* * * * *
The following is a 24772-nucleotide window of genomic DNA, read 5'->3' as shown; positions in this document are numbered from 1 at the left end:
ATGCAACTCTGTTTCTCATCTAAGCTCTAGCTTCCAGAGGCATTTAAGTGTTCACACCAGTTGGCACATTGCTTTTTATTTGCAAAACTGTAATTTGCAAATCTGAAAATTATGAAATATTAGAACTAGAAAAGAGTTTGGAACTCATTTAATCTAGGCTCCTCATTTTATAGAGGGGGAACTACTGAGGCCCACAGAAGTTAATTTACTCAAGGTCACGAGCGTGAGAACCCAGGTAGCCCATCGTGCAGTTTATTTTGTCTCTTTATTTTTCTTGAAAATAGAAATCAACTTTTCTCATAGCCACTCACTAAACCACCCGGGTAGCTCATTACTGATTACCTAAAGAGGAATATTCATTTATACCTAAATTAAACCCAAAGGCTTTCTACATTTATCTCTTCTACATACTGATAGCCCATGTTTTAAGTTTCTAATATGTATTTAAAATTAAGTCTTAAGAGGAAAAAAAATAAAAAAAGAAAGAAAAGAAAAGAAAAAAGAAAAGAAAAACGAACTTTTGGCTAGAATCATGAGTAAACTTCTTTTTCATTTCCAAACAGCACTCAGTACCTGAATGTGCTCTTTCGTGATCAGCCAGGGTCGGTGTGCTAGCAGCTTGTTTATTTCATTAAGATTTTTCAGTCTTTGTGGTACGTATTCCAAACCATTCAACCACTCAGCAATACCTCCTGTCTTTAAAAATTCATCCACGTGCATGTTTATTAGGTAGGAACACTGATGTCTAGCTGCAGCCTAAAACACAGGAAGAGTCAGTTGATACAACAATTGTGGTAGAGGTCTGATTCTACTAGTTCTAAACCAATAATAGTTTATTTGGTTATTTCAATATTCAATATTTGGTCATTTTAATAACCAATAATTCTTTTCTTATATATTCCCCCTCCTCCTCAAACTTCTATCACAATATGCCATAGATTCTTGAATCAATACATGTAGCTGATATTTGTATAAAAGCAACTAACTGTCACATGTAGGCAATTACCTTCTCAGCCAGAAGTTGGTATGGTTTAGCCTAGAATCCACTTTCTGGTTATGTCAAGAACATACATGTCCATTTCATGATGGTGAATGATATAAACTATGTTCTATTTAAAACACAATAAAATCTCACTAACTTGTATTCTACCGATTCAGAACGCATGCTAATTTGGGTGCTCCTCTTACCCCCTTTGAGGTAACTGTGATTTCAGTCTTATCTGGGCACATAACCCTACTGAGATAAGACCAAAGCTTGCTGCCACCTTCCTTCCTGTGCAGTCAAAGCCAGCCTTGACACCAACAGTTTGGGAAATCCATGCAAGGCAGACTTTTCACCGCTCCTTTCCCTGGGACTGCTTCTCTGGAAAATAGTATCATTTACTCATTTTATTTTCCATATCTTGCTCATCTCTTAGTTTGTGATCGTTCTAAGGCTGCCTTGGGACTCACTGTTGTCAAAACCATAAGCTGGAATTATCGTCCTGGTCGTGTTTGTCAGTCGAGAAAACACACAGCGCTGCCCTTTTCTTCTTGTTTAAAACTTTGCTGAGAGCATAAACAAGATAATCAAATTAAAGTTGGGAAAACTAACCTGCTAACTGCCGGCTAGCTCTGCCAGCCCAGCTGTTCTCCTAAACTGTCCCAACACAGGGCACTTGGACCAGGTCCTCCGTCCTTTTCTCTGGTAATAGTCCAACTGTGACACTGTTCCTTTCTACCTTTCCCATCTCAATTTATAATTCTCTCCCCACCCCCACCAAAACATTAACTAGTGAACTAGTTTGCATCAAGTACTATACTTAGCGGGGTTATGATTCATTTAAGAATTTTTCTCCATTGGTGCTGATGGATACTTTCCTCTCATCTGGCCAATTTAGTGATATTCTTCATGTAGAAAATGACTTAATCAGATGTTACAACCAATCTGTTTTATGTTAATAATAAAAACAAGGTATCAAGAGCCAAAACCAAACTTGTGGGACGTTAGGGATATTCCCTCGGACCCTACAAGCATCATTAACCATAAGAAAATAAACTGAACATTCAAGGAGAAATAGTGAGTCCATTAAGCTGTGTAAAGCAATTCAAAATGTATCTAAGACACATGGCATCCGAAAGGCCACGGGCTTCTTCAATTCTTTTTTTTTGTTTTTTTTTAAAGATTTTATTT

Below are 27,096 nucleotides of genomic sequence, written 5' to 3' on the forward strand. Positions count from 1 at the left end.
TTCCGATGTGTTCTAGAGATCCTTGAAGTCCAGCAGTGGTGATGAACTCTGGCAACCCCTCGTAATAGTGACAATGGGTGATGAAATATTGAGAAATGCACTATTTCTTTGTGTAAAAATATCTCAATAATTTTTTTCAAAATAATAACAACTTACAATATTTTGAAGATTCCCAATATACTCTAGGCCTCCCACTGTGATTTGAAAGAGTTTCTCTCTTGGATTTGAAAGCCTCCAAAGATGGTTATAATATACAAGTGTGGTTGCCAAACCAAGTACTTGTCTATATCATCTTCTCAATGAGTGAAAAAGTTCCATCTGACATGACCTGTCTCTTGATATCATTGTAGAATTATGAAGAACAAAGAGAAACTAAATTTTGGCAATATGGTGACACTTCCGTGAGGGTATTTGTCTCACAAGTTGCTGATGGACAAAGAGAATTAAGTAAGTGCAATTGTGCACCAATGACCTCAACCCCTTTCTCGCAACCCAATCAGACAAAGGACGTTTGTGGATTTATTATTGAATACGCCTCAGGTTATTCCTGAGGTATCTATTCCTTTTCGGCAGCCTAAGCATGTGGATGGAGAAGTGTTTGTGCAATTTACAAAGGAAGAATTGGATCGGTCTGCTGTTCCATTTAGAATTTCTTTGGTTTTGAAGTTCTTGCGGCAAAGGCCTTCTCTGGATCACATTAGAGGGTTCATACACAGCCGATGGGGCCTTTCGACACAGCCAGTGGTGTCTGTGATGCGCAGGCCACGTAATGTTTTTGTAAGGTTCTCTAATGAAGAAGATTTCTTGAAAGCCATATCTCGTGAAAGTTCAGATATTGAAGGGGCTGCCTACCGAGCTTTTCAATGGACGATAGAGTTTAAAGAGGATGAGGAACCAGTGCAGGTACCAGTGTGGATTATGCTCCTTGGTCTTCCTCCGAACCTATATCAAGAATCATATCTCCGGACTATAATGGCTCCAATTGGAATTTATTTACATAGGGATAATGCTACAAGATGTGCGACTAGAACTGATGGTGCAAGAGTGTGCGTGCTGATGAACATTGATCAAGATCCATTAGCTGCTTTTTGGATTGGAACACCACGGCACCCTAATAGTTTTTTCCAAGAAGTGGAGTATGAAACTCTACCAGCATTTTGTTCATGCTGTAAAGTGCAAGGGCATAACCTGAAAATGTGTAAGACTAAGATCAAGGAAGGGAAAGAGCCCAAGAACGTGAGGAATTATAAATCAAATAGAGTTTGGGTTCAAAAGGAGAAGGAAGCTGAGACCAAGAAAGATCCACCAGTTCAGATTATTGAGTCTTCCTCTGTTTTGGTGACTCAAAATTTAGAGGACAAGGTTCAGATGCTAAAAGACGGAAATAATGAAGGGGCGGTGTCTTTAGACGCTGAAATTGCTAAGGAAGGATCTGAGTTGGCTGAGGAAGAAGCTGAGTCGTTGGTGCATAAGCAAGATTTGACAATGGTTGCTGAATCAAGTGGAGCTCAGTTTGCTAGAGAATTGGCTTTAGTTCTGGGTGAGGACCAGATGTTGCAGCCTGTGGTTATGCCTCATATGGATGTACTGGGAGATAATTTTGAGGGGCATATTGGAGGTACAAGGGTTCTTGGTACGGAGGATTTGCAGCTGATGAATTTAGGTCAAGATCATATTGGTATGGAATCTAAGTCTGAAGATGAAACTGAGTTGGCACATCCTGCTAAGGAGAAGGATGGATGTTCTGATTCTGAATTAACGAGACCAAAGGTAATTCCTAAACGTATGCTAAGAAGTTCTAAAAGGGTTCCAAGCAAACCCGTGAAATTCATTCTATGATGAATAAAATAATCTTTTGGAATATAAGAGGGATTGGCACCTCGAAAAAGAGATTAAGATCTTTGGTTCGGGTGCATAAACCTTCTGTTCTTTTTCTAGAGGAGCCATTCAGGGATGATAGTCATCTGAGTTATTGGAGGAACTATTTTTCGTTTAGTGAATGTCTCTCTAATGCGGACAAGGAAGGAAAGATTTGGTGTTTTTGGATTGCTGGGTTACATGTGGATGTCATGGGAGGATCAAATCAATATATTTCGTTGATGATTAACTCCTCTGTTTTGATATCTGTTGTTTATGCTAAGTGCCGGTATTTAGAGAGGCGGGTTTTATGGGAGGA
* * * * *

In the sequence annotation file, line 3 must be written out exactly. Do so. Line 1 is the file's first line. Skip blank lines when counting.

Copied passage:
Below are 27,096 nucleotides of genomic sequence, written 5' to 3' on the forward strand. Positions count from 1 at the left end.